What is spline rot?

Spline rot is a general term that covers the deterioration of the spline when it has been exposed to years of heat, sun, wind, rain, and moisture. It is especially prevalent in splines that may have been created using subpar materials or questionable quality materials, which may contribute to the spline breaking down even faster.

If your screen spline is made of lower quality rubber, you might experience spline rot—more commonly known as dry rot. Dry rot is caused by a fungus that attacks organic materials that contain cellulose, like wood and cotton. Since rubber is a natural material, this fungus can be responsible for the decaying of your spline. If your rubber spline is synthetic, it should share the same properties as natural, however, a reputable synthetic rubber manufacturer will ensure that during the rubber making process to impart certain additives that will ensure their formula can withstand and resist damage as well as heat for longer than natural. Yet, synthetic rubber can eventually succumb to spline rot.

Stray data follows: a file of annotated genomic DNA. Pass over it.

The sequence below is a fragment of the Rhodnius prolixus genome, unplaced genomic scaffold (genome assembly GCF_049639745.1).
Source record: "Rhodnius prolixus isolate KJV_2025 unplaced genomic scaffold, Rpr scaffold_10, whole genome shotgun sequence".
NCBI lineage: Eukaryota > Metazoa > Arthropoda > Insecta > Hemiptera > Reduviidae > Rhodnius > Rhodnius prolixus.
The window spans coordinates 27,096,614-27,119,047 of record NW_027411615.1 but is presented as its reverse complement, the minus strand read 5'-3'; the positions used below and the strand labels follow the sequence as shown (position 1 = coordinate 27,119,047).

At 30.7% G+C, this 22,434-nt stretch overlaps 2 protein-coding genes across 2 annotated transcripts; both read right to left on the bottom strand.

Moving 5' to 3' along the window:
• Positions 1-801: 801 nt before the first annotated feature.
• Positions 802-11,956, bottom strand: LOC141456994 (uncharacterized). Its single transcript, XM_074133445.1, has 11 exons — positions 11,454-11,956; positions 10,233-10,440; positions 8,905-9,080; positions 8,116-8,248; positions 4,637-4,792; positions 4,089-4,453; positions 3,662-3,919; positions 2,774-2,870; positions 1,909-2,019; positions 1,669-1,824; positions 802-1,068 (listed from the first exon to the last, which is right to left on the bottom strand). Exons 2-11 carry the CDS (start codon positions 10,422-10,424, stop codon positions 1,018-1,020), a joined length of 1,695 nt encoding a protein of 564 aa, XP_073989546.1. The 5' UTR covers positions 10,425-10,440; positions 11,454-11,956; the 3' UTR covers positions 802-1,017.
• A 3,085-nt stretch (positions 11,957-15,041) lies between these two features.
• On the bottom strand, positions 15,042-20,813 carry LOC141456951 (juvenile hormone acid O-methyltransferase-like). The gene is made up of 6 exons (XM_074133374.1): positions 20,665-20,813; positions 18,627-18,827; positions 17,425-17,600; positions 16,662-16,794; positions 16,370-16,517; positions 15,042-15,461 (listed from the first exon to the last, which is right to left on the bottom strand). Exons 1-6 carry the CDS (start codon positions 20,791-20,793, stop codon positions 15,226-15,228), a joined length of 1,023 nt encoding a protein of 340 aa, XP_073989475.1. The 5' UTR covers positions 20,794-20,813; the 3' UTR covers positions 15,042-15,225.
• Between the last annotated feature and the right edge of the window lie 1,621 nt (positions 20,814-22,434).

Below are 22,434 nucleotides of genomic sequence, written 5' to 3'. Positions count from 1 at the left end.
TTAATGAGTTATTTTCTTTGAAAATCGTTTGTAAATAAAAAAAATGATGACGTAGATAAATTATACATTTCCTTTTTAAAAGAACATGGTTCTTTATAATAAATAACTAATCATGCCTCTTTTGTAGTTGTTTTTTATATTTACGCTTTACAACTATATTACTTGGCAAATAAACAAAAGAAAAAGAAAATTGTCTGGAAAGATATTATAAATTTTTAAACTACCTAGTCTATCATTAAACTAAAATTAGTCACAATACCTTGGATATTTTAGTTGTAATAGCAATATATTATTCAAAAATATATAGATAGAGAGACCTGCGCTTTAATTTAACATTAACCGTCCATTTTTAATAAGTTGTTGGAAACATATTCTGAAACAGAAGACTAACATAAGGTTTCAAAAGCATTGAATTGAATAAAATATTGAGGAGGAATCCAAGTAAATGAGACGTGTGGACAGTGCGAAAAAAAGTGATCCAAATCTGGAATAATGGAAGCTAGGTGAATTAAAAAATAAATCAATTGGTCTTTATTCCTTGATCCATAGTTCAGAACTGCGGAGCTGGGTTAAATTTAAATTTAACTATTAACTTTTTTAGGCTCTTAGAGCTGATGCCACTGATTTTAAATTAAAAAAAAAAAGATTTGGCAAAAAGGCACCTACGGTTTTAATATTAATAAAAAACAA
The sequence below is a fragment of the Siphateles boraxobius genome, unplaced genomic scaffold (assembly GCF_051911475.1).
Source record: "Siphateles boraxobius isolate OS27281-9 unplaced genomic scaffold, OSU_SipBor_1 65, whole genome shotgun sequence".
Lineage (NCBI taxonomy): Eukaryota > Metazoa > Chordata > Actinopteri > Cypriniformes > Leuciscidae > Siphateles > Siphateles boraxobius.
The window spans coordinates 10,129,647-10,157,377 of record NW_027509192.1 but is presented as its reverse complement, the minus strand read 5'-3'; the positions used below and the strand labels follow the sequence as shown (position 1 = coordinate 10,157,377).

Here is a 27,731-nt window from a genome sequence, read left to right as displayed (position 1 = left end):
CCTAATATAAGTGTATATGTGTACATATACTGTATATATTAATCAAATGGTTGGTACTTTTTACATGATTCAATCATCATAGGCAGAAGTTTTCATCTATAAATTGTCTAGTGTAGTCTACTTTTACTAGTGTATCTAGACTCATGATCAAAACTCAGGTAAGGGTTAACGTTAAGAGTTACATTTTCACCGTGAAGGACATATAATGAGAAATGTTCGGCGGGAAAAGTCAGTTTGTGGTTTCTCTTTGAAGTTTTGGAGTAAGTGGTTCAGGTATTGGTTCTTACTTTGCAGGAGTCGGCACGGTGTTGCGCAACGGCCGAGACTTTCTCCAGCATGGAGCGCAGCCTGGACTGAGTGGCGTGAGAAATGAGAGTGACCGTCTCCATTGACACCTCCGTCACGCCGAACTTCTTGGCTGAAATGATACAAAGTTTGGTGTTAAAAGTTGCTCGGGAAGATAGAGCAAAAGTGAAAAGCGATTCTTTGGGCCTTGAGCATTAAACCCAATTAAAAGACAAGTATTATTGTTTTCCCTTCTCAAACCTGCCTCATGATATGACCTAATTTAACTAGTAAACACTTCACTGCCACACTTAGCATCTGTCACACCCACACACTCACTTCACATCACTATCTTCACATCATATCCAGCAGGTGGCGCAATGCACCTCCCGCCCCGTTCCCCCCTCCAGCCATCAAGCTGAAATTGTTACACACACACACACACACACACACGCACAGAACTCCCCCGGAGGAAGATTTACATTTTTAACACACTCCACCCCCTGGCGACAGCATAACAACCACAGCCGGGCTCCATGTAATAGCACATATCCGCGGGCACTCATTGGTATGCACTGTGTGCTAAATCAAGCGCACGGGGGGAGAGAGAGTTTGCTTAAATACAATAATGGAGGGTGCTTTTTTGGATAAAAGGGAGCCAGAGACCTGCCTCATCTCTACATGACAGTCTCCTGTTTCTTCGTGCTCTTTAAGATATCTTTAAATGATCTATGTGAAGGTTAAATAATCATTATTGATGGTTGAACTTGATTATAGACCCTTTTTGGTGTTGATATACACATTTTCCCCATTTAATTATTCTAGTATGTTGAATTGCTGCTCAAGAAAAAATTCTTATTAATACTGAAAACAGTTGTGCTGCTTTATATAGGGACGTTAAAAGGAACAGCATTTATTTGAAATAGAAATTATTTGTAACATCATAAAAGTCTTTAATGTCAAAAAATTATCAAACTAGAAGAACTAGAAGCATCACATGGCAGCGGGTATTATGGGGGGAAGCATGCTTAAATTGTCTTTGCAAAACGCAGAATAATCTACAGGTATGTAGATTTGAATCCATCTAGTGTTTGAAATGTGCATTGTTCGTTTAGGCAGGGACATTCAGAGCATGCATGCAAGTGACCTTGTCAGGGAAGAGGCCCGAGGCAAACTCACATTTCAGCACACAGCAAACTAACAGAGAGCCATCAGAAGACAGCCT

Natural or synthetic, rubber is a polymer, and its chains of molecules are vulnerable to many of the same factors that affect all polymers. The sun (ultraviolet radiation), temperature extremes, ozone, and oxidation all can affect the window spline.

The rubber that gets regular exposure to extremely high or low temps or prolonged exposure to UV radiation begins to cause rubber\'s molecular chains to break down over time.